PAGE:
Kempen, Rhineland (Germany) -
For mapping applications there are free map services like Google Earth, Google Maps, OpenStreetMap and OpenTopoMap available for everyone who is interested.
A frequently needed task is the display of own geodata like points, lines and polygons as objects on the maps provided by these services.
The geographic objects can be located on the go via GPS with a smartphone, tablet, satnav or notebook, or it can be included in the planning process in a different way.
With the program TRANSDAT by KilletSoft geodata from any source can be converted into the file formats KML and GPX. These file formats are used by mapping software which utilize map services for the display of external geodata on maps or in satellite images. The file format KML (Keyhole Markup Language) can display the graphic elements like point, line, polygon with attributes like point color, line width and fill color in map services. The GPX file format (GPS Exchange Format) serves the exchange of geodata between programs and provides map services with geodata as waypoints and tracks. On the right, an example with external geodata on a satellite map is displayed with the GPX/KML Viewer by the company SeaWellSoft ( http://seawellsoft.com).
TRANSDAT transforms geodata stored in Text, SDF, CSV, xBase, ArcGenerate or Shapefiles from any Coordinate Reference Systems to the required Geographic Coordinates on the WGS84 ellipsoid, and writes them to KML and GPX files. In addition to the required coordinates and for the purposes of labeling the objects, TRANSDAT can write an object name and an object description into the KML or GPX file to be generated. On the left, the start screen of the program TRANSDAT is displayed. If you click it, the main window of the programm with the multi language user interface is zoomed in.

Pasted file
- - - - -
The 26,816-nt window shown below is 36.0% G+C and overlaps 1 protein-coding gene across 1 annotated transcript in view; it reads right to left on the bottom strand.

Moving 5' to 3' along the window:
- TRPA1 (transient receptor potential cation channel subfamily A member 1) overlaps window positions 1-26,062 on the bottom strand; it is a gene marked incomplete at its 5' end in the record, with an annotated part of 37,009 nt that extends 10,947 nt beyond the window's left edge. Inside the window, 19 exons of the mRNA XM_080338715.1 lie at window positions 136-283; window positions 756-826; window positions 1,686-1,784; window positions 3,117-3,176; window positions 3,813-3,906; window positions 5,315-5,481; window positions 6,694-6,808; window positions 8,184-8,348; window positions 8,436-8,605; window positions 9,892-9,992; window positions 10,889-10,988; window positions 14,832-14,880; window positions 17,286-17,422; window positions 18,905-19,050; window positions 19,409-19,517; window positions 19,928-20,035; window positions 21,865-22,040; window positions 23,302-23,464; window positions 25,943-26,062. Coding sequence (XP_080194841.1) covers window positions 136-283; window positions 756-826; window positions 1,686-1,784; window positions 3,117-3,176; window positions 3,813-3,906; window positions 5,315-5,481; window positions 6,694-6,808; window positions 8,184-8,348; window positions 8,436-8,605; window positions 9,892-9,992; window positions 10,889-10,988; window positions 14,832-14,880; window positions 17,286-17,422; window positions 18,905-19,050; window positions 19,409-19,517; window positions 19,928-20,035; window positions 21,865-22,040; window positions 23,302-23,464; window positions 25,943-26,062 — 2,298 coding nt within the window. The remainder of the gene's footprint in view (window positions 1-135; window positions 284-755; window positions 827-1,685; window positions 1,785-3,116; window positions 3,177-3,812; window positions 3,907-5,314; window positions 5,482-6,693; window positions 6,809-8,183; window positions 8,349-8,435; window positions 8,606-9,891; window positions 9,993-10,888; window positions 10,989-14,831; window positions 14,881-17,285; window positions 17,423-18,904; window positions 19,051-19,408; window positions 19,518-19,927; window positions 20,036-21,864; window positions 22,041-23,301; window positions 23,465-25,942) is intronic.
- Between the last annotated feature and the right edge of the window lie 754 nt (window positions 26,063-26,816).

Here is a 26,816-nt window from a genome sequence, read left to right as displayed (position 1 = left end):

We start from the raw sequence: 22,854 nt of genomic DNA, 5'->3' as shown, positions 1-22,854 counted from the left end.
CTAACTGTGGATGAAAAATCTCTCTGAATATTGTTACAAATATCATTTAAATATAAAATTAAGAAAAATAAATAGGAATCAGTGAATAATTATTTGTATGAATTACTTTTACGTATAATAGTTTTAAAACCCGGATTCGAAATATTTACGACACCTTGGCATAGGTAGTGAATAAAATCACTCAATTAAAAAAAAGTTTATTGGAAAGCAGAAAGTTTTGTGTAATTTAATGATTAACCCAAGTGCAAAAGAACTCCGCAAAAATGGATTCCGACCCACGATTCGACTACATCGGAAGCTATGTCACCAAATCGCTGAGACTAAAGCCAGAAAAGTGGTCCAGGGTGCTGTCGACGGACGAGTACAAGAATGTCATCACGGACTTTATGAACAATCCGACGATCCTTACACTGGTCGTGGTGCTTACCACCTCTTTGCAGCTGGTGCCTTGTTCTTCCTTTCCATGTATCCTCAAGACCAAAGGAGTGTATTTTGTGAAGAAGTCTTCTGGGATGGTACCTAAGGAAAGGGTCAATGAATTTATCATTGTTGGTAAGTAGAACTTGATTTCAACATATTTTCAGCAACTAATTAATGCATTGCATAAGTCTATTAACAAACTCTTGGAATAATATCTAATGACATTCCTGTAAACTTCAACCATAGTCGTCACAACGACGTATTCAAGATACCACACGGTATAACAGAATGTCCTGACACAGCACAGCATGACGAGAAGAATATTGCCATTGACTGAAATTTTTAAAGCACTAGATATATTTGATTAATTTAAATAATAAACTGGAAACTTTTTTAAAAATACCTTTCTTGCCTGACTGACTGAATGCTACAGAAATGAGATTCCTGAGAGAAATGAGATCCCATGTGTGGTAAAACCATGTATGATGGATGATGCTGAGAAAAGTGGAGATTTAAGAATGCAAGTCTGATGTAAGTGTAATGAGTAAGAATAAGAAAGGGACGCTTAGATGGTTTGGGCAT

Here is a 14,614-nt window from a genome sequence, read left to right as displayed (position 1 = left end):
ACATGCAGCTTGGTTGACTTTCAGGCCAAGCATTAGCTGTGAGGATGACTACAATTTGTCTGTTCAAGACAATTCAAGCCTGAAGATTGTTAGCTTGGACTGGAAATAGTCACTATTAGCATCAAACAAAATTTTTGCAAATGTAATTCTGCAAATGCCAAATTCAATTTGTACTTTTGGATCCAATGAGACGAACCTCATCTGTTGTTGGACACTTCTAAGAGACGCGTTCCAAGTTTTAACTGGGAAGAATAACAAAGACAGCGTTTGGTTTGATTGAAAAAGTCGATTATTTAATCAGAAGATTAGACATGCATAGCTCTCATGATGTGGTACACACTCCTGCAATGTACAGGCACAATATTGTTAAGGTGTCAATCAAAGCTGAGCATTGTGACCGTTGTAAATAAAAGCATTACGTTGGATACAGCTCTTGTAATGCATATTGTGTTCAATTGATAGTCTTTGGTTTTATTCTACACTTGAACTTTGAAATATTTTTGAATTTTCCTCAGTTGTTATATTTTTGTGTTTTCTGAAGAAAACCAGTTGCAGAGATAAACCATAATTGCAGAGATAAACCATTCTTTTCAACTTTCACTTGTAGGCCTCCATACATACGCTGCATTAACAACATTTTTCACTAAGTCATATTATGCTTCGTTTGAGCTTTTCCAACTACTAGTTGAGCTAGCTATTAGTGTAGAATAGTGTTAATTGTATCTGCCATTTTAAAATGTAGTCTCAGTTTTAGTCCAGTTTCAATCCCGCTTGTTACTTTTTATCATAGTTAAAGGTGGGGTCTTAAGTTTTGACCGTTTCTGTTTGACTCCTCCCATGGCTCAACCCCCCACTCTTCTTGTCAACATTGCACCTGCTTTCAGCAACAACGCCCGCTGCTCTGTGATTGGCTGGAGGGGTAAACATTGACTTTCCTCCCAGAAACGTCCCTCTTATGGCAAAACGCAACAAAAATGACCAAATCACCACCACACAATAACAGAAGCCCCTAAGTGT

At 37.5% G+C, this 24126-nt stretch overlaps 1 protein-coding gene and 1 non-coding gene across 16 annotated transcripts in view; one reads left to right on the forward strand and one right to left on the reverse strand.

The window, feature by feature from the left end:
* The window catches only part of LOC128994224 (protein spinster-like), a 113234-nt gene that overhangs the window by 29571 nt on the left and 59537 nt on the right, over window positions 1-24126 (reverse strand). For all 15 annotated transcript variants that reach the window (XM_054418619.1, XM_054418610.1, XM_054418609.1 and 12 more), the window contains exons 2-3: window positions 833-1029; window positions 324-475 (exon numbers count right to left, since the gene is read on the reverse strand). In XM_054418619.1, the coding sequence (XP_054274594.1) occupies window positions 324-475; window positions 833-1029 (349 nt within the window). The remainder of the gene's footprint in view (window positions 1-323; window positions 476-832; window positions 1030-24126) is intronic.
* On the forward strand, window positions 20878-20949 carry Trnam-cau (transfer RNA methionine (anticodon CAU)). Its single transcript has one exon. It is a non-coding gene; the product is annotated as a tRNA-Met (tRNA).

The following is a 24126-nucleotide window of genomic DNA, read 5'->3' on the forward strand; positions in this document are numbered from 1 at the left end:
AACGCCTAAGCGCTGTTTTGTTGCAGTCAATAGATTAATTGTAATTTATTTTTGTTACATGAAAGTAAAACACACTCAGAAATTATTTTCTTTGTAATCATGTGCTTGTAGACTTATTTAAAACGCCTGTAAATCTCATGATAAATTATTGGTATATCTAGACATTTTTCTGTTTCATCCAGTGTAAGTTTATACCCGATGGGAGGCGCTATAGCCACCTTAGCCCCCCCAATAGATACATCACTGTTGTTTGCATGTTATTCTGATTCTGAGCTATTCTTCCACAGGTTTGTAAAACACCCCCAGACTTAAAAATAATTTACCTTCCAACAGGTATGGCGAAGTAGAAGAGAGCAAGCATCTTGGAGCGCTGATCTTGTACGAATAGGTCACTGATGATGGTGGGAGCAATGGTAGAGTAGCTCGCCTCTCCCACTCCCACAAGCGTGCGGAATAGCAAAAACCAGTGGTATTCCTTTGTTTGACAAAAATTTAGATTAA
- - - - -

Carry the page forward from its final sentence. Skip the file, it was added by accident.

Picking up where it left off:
Example for the use of free map services
By way of illustration I would like to exemplarily address the solution of a request brought to me by a customer. The customer owns an EXCEL table in which a large number of wooden poles for electricity supply in a rural region are listed. The customer has to make local checks on the wooden poles at regular intervals. He would like the wooden poles to be marked on a map which is displayed on his outdoor device. Such a device can be a notebook, tablet or smartphone for example. With the aid of the activated GPS on the map, the customer wants to locate the wooden poles and be able to directly reach them with his company vehicle. In the further course first is shown how to create a KML file with TRANSDAT. Afterwards several options for the display of the wooden poles in map services using the KML file are described.
Here is an excerpt from the EXCEL table Woodpoles.xls which I have altered for data protection reasons and cut down on ten data records for demonstration purposes. The data fields "UTM_East" and "UTM_North" describe the location of the wooden poles in UTM coordinates of the Reference System ETRS89. A consecutive numbering of the wooden poles is saved in the data field "PoleNo". These numbers are to be displayed along with markers on the map by one of the map services. The field "Description" contains the descriptions of the wooden poles which have been severely shortened in this instance. Important information like addresses or conditions of the wooden poles could be filled here. Most map services allow displaying a description by double-clicking on the marker.
Given that TRANSDAT cannot directly work with the XLS format (EXCEL workbook), first of all the table needs to be converted into a suitable data format. For this purpose the formats CSV (Comma-Separated Values) or dBase (Database Format), which can be easily created with EXCEL, are suitable. For demonstration purposes I use the CSV format here. Firstly the rows and columns in EXCEL, which are to be exported, are marked. Then the EXCEL Export Window is opened with the menu option "File / Save As…". Here you can determine the file location, assign a file name to the wooden pole file and select the file type "CSV". By clicking on the button "Save" the file Woodpoles.csv is created. In the first row the field descriptions are stored. All data fields in the CSV file are now separated from one another by semicolons.
Preparing the geographic objects with TRANSDAT